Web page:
Budget Squeeze Spurs U.S. Weather Collaboration

by George Leopold, AMS Policy Program
The watchword for future federal weather efforts will be collaboration.
Budget sequestration has so far limited the options for program managers seeking ways to fund new observation platforms ranging from expensive satellites to ships and unmanned aircraft carrying weather sensors. For the U.S. military, which has taken the brunt of across-the-board spending cuts, a new weather satellite like the Defense Weather Follow-On System means fewer ships and planes.
The zero-sum budget process faced by federal agencies means that “if you want something, you have to give up something else,” says Robbie Hood, director of NOAA’s Unmanned Aircraft Systems program. “Our job is to look at all these new technologies” and identify the best option.
The Navy also is looking at unmanned aircraft along with new ship-based sensors as ways to monitor the lower atmosphere. The Navy’s weather requirements appear to mesh well with those of civilian agencies like NOAA.
The military services and civilian agencies such as NOAA are again attempting to share weather observation data as a way to stretch scarce dollars. Weather observing needs continue to dovetail across stakeholders as collaboration heats up among the services, civilian agencies and other entities. For example, the Army needs satellite data on conditions like soil moisture content when planning ground operations.
One area ripe for closer cooperation is ocean observations, an obvious focus for the Navy and a growing segment of weather observations for storm trackers and climate modelers. Leveraging emerging platforms like drones, unmanned boats and ship-based sensors could help fill part of the anticipated gap in satellite coverage of the Earth’s oceans. For the military, coverage gaps could result from either the failure of an Earth observation satellite, delays in launching the Defense Weather Follow-On System or the fact that U.S. weather satellites tend to target the coasts.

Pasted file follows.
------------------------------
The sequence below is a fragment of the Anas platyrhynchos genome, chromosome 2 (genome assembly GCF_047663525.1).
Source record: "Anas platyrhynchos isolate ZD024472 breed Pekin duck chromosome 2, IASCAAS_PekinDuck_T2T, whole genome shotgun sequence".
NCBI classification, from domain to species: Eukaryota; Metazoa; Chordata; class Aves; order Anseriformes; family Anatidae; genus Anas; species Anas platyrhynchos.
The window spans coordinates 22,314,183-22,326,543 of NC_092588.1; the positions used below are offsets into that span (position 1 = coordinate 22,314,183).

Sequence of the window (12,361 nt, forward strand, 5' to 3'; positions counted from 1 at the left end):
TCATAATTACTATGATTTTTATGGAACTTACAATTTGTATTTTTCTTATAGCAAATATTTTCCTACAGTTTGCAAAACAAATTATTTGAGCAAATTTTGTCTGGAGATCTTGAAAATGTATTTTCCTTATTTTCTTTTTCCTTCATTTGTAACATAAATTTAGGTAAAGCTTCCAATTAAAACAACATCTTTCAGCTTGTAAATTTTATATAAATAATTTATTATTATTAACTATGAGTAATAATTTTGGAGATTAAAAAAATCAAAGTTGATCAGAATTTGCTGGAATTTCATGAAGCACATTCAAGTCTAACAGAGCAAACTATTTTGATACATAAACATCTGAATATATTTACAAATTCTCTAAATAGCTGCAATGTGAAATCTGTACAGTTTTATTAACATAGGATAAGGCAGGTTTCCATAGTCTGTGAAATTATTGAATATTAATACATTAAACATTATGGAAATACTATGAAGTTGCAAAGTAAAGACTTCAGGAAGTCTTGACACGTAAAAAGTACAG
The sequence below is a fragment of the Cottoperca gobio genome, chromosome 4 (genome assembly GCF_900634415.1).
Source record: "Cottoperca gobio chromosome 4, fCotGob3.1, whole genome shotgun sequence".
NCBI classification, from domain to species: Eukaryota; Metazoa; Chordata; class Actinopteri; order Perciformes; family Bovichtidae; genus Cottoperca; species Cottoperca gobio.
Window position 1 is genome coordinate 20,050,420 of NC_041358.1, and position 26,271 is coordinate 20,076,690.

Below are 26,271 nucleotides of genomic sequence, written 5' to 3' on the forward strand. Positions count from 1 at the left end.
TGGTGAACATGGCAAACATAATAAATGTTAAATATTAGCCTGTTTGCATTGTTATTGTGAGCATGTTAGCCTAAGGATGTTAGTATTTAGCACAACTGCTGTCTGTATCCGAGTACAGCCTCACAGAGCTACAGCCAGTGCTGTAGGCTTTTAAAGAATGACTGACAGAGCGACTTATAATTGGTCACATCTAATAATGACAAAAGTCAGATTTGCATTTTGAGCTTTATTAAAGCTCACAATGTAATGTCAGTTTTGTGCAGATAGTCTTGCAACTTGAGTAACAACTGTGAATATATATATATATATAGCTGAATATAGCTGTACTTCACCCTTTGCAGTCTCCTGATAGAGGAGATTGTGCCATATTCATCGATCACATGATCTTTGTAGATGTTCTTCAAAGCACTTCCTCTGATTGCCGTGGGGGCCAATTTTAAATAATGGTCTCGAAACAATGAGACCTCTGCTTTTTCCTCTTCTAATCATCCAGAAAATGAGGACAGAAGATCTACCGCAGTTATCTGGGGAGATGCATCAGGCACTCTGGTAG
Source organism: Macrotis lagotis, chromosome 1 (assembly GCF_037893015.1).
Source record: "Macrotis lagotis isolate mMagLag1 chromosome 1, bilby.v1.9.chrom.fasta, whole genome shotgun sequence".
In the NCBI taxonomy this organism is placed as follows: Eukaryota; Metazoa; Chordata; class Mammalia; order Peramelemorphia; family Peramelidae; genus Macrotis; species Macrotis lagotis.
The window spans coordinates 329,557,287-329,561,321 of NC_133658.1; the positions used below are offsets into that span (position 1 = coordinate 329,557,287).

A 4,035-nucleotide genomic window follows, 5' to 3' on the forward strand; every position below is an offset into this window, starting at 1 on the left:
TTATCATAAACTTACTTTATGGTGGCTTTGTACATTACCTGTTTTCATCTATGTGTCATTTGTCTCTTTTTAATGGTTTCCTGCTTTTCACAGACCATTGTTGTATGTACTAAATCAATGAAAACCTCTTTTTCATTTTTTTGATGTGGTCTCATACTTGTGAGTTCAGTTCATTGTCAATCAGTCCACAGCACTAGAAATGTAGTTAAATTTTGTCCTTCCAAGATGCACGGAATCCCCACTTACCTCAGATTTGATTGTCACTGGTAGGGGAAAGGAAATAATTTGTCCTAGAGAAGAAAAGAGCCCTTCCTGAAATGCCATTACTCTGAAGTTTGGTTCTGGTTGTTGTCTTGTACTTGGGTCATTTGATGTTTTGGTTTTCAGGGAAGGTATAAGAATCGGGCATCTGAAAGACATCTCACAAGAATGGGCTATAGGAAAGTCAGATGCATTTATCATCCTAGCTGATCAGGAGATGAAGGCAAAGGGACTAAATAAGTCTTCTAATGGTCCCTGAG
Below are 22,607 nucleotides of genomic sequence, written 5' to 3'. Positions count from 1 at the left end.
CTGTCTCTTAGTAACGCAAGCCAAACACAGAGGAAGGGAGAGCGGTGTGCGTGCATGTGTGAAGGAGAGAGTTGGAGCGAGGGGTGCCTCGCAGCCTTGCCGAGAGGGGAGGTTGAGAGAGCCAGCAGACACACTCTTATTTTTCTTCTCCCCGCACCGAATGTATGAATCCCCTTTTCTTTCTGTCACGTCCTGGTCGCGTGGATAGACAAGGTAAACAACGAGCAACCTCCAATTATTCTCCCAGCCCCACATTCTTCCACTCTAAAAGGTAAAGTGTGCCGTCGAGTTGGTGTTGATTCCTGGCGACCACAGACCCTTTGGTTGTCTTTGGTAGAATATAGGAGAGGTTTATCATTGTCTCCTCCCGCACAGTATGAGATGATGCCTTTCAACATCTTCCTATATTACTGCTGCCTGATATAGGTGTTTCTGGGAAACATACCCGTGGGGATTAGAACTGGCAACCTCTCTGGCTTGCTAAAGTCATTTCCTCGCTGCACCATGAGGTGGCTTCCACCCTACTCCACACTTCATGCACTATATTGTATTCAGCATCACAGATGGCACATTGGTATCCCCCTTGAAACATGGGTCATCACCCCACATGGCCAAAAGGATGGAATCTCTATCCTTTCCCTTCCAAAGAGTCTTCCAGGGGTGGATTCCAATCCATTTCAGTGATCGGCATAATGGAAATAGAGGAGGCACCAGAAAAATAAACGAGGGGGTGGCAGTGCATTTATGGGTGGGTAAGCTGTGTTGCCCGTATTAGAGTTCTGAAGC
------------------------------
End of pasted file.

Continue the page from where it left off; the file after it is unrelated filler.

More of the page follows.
NOAA’s Hood said her office is working with other agencies to synch up new weather observation requirements. She noted that using unmanned aircraft for applications like monitoring Arctic sea ice, for example, is similar in many ways to military reconnaissance missions.
NOAA has purchased used Puma AE unmanned aircraft from the Army at bargain prices and will hand launch them from U.S. Coast Guard ships on test flights later this year. The unmanned aircraft have been used extensively by the Army to “see over the next hill.” The Puma AE has a 9.2-foot wingspan, weighs 13 pounds and can remain aloft for up to two hours.
Hood said monitoring Arctic sea ice using sensor platforms like the Puma is an ideal way to promote interagency collaboration given “our commonality of interests.” Continuing budget constraints mean unmanned aircraft outfitted with the appropriate weather sensors and navigation aids are the most cost-effective way to reach critical but remote areas like the Arctic, she added.
While NOAA is investing in Pumas, NASA’s weather drone fleet includes two high-flying, long-endurance Global Hawks purchased from the Air Force.  (NASA operates the unmanned aircraft and NOAA provides most of the sensor payloads.) Meanwhile, the Energy Department is working on new weather sensor systems that could be flown on drones operated by other agencies.
The acquisition strategy of civilian agencies like NOAA and NASA also seeks to leverage the U.S. military’s long experience flying unmanned aircraft. Not only are used drones cheaper, they require less testing. Hence, NOAA and NASA drones will help monitor melting Arctic sea ice this summer as part of the Marginal Ice Zone Observations and Process Experiment. The experiment focuses on targeted observations to gain a better understanding of local conditions like sea surface temperature and salinity during summer melts.
The Navy and NOAA could also collaborate on tracking ocean surface vector winds, Hood said. “There a lot of small, joint efforts designed to keep things moving” despite tight budgets, she added.
The tough U.S. job market, especially for returning veterans, might also be addressed if interagency collaboration expands. Hood said civilian agencies looking for drone operators could recruit veterans with experience flying Global Hawks in combat.